A Medicaid trust is a legal device that can be useful for people who are aiming toward Medicaid eligibility. Before we look at the drawbacks of these trusts, we should explain why Medicaid can be relevant to people who will qualify for Medicare.
Nursing Home Care
The majority of senior citizens will need some type of long-term care eventually, and many will ultimately reside in nursing homes. Nursing home care can be described as exorbitantly expensive. It can easily cost over $100,000 per year to reside in a quality nursing home in the state of Pennsylvania, and people often require multiple years of care.
Medicare does not cover nursing home expenses, but Medicaid does pick up the tab for nursing home care. This is why Medicaid could be relevant to you, even if you will qualify for Medicare.
Most people are aware of the fact that Medicaid is intended for people with virtually no financial resources. For a senior applying for coverage to pay for long-term care, the limit on countable assets is $2000.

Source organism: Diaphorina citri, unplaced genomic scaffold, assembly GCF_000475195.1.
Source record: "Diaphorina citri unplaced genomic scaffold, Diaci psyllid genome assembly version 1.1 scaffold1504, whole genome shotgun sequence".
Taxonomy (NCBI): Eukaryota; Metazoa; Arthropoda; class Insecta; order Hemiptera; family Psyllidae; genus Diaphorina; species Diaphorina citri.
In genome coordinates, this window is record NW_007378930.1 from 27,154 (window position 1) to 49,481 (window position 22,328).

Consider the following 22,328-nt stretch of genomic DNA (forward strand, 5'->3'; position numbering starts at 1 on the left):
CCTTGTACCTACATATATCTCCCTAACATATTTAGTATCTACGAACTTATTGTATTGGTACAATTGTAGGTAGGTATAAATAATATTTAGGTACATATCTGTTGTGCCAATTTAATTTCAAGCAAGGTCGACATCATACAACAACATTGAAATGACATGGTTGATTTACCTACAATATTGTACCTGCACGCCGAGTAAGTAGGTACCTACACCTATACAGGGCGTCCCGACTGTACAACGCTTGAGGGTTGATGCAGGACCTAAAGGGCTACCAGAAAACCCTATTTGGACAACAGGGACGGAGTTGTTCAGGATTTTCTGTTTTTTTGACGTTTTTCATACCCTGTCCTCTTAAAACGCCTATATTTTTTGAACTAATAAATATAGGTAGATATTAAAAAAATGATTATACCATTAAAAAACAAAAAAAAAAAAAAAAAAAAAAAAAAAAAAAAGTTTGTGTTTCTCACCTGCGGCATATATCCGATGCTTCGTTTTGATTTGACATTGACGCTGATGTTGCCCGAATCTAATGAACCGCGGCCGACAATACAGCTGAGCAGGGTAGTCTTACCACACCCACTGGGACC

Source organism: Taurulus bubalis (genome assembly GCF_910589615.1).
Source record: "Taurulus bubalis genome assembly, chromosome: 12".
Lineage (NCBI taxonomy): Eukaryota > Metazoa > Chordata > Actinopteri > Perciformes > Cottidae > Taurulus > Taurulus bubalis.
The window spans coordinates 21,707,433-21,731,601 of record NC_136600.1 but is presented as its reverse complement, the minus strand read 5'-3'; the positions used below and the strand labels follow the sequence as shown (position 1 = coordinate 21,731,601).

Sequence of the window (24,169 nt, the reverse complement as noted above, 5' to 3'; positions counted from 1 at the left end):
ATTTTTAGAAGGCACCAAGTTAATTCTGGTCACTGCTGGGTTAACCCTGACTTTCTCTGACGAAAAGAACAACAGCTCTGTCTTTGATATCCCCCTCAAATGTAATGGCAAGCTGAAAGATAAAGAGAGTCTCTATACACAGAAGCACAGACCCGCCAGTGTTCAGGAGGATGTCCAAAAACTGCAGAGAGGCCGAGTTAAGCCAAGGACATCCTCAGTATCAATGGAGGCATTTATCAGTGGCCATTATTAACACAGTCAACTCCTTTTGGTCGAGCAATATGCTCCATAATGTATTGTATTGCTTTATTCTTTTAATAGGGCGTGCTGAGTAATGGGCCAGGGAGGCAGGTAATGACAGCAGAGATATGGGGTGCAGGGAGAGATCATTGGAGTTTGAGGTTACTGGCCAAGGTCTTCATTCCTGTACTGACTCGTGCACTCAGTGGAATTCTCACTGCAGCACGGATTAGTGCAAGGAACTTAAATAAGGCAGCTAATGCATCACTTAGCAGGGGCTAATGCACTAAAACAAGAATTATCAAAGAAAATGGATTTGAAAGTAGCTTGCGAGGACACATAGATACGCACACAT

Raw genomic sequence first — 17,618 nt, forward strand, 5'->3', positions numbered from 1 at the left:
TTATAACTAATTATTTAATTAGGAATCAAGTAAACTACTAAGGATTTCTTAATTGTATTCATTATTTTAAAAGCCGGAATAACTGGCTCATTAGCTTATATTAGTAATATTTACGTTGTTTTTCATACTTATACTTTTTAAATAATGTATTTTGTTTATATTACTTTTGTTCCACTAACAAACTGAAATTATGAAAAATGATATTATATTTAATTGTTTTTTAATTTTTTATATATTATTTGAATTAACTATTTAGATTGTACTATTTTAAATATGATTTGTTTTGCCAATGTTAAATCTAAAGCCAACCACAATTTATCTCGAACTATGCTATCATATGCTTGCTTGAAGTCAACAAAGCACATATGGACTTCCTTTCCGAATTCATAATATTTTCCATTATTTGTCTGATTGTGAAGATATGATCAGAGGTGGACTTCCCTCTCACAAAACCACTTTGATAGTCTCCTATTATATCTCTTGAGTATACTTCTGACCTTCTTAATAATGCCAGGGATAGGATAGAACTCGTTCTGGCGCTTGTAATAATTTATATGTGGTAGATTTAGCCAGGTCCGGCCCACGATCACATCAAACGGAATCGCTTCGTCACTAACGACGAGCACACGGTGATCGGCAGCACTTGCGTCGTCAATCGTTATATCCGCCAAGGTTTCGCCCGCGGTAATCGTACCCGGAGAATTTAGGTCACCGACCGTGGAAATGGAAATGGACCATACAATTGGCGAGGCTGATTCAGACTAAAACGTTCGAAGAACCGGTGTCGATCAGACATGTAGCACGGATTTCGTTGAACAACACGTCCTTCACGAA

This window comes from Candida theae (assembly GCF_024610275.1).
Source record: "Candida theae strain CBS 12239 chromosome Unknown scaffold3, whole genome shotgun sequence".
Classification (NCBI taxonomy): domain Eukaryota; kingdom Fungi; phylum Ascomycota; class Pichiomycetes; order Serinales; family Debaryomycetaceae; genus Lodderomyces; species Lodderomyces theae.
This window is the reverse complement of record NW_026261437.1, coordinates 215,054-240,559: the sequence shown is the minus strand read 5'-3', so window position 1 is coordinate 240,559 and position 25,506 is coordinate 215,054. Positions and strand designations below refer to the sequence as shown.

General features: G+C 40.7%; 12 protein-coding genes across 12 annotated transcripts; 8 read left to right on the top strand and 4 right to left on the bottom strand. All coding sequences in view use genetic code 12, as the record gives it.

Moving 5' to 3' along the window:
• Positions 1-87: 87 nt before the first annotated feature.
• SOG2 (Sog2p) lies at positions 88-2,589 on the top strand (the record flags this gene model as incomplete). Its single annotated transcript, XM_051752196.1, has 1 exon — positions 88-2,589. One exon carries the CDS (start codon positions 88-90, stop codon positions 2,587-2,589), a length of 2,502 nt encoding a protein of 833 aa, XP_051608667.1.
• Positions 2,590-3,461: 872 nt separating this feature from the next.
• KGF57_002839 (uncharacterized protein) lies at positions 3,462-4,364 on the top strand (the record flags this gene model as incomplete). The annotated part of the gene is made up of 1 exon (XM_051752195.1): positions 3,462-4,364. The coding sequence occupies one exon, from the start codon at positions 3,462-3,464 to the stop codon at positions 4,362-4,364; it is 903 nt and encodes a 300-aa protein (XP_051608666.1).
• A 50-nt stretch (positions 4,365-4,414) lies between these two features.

To qualify for coverage, people “spend down” their assets. Many will give their loved ones their inheritances in advance, so that they can qualify for Medicaid to pay for nursing home care.
You could give people gifts in a direct manner, but another option would be the creation of a Medicaid trust. When you convey assets into a Medicaid trust, they would no longer be in your personal possession, and they would not be counted by Medicaid evaluators if you apply for coverage.
After you pass away, the beneficiary that you name in the trust declaration would assume ownership of the assets of in the Medicaid trust.
The major disadvantage is the simple fact that you are giving up control of the assets that you convey into the Medicaid trust.
Because there is a five-year look-back, you must give away your assets at least five years before you apply for coverage. Since you have to act in advance, you may create a Medicaid trust and never need long-term care. Under these circumstances, you would have given up control of the assets for nothing.
It is possible to create an income-only Medicaid trust. You could continue to receive income from the earnings of the trust, but the principal would not be counted against you by the Medicaid program.
The drawback here is that the income would go toward the cost of your long-term care if you do wind up using Medicaid to pay for nursing home care. A caveat to this statement would be that your spouse could continue to draw from this income under certain circumstances.
Free Medicaid Planning Consultation
If you have questions about Medicaid planning, feel free to contact us through this page to request a free consultation: Bucks County PA Elder Law Attorneys.